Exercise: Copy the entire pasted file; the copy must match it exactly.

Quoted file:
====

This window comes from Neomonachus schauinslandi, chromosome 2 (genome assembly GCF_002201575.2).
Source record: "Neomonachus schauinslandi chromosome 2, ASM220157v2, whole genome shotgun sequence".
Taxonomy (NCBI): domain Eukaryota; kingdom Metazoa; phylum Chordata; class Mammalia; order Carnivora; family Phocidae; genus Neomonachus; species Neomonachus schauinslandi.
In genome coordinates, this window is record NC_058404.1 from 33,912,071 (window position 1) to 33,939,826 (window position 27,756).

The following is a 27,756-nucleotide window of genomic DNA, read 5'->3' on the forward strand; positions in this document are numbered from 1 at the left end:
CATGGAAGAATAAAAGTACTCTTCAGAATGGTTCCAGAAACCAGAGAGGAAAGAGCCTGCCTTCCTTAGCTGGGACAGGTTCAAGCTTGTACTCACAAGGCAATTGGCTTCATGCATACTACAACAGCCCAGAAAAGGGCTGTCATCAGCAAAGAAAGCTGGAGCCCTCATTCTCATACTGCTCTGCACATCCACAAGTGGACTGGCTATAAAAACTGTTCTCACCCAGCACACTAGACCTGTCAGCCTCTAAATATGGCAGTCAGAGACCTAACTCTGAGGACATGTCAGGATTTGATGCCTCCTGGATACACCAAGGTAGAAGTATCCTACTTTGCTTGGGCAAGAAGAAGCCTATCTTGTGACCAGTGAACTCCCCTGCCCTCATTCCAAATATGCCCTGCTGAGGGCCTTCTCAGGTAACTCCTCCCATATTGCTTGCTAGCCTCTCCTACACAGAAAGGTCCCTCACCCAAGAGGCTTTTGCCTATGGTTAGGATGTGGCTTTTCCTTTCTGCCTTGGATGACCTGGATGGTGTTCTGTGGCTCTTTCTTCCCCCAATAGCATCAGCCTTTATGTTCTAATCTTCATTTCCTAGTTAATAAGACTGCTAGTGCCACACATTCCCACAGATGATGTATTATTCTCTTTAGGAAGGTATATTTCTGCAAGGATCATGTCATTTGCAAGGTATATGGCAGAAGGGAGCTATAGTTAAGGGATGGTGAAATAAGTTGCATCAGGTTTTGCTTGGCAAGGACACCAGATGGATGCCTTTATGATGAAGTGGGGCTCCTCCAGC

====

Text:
This window comes from Neomonachus schauinslandi, chromosome 2 (genome assembly GCF_002201575.2).
Source record: "Neomonachus schauinslandi chromosome 2, ASM220157v2, whole genome shotgun sequence".
Taxonomy (NCBI): domain Eukaryota; kingdom Metazoa; phylum Chordata; class Mammalia; order Carnivora; family Phocidae; genus Neomonachus; species Neomonachus schauinslandi.
In genome coordinates, this window is record NC_058404.1 from 33,912,071 (window position 1) to 33,939,826 (window position 27,756).

The following is a 27,756-nucleotide window of genomic DNA, read 5'->3' on the forward strand; positions in this document are numbered from 1 at the left end:
CATGGAAGAATAAAAGTACTCTTCAGAATGGTTCCAGAAACCAGAGAGGAAAGAGCCTGCCTTCCTTAGCTGGGACAGGTTCAAGCTTGTACTCACAAGGCAATTGGCTTCATGCATACTACAACAGCCCAGAAAAGGGCTGTCATCAGCAAAGAAAGCTGGAGCCCTCATTCTCATACTGCTCTGCACATCCACAAGTGGACTGGCTATAAAAACTGTTCTCACCCAGCACACTAGACCTGTCAGCCTCTAAATATGGCAGTCAGAGACCTAACTCTGAGGACATGTCAGGATTTGATGCCTCCTGGATACACCAAGGTAGAAGTATCCTACTTTGCTTGGGCAAGAAGAAGCCTATCTTGTGACCAGTGAACTCCCCTGCCCTCATTCCAAATATGCCCTGCTGAGGGCCTTCTCAGGTAACTCCTCCCATATTGCTTGCTAGCCTCTCCTACACAGAAAGGTCCCTCACCCAAGAGGCTTTTGCCTATGGTTAGGATGTGGCTTTTCCTTTCTGCCTTGGATGACCTGGATGGTGTTCTGTGGCTCTTTCTTCCCCCAATAGCATCAGCCTTTATGTTCTAATCTTCATTTCCTAGTTAATAAGACTGCTAGTGCCACACATTCCCACAGATGATGTATTATTCTCTTTAGGAAGGTATATTTCTGCAAGGATCATGTCATTTGCAAGGTATATGGCAGAAGGGAGCTATAGTTAAGGGATGGTGAAATAAGTTGCATCAGGTTTTGCTTGGCAAGGACACCAGATGGATGCCTTTATGATGAAGTGGGGCTCCTCCAGC